The Same Ol’ New Years Resolutions

New Years resolutions and deja vu shouldn’t be correlated, should they?  Unfortunately, I think far too many people make the same resolutions year after year because they fail on an annual basis.  Nobody likes failing, do they?!  Yet as the New Year approaches, people across the country are pledging to eat better, exercise more, and get themselves “in shape”, just like they did last year.  How can they make it work in 2011?

There are infinite factors that come into play when addressing the concept of  ‘getting fit’, but I want to address two of them today.  Most people don’t define their ideal level of fitness, and they don’t generate any social support.  These may be their two biggest mistakes!

If you asked 100 people what it means to be ‘fit’, you’d get 101 definitions.  Some people will tell you it’s running a 7 minute mile, or doing 50 push-ups at a time, or squatting their body weight.  Others might tell you it’s running a marathon, and still others will include double bodyweight deadlifts or a sub-4 second 40yd dash.  My point is that you can’t globally define fitness; it depends on who you are and what you want to do.  If you’re planning on an exercise-related New Years Resolution, personalize it to what you want to do.  If you want to run a 5k, if you want to do 10 chin-ups, if you want to squat the total weight of your family; your fitness program should allow you to reach your goals.  People frequently follow generic exercise plans, and while they’re certainly improve their level of fitness, they may come up short on their goals.  Instead, make sure that your methods match your goals.  Let me add that regardless of your exercise program, you should working harder workout to workout.  Whether you’re increasing volume (sets or reps), load (using heavier weights) or choosing more difficult exercises, work harder workout to workout.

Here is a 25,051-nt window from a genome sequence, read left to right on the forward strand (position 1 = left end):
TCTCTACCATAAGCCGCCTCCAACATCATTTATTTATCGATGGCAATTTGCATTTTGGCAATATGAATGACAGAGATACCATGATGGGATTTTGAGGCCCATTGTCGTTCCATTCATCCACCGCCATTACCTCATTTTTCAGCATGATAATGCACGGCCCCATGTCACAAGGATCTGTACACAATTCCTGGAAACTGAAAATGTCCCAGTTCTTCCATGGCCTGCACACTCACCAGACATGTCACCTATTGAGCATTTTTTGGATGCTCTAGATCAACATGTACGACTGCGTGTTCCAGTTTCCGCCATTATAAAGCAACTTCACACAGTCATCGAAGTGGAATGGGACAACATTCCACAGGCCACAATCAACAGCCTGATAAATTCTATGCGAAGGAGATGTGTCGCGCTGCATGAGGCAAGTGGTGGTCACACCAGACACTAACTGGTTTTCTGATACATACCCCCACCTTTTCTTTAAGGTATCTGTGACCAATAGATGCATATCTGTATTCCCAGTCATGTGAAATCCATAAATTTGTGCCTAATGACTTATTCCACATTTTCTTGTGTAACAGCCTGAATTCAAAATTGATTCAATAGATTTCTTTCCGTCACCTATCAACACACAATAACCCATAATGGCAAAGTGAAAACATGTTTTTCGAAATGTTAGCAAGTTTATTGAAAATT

Social support is equally if not more important than program design.  You may be following the best program ever, but if you don’t have any social support, you won’t succeed.  When you’re making changes this year, there are two kinds of people that will interfere with your success:  Those that pull you down, and those who don’t push you up.  People may ridiculue you, insult you, or mock you; most likely they’re jealous of your success and determination.  This may frequently be people who are close to you: a friend who doesn’t want to get left behind, or a significant other who doesn’t have the same dedication.  Rather than let it bother you, use it as motivation; let it help you get better!  Personally, I find it motivating to hear ‘You can’t’, but you may not.  If that’s the case, you may need to avoid those Debbie-downers in your life that are interfering with your progress.  It’s important to focus on your goals and avoid those who are preventing you from reaching them.

Similarly, you should be wary of those who don’t push you as hard as you can go.  I’ve seen it numerous times; it’s good enough for them, so it’s good enough for you.  This is usually important when it comes to choosing training partners.  Do they push your to your potential?  Do they encourage you to do more?  If they’re a good training partner, they will.  Make sure that you find somebody who promotes your success regardless of differences in your current fitness levels.  It should also be your priority to push them; don’t accept anything less than their best effort!

If you’re using the same New Years Resolution for the 5th year in a row, keep these two things in mind.  A customized program (designed by somebody who knows what they’re doing, not your friend who reads the forums on BodyBuilding.com) will give you the best exercises to help you reach your goals, and good social support will help keep you on track.  Be cognizant of these factors, and make this the last year that ‘getting in shape’ is your New Years Resolution!

Advertisements

Leave a Reply

Fill in your details below or click an icon to log in:

WordPress.com Logo

You are commenting using your WordPress.com account. Log Out / Change )

Twitter picture

You are commenting using your Twitter account. Log Out / Change )

Facebook photo

You are commenting using your Facebook account. Log Out / Change )

Google+ photo

You are commenting using your Google+ account. Log Out / Change )

Connecting to %s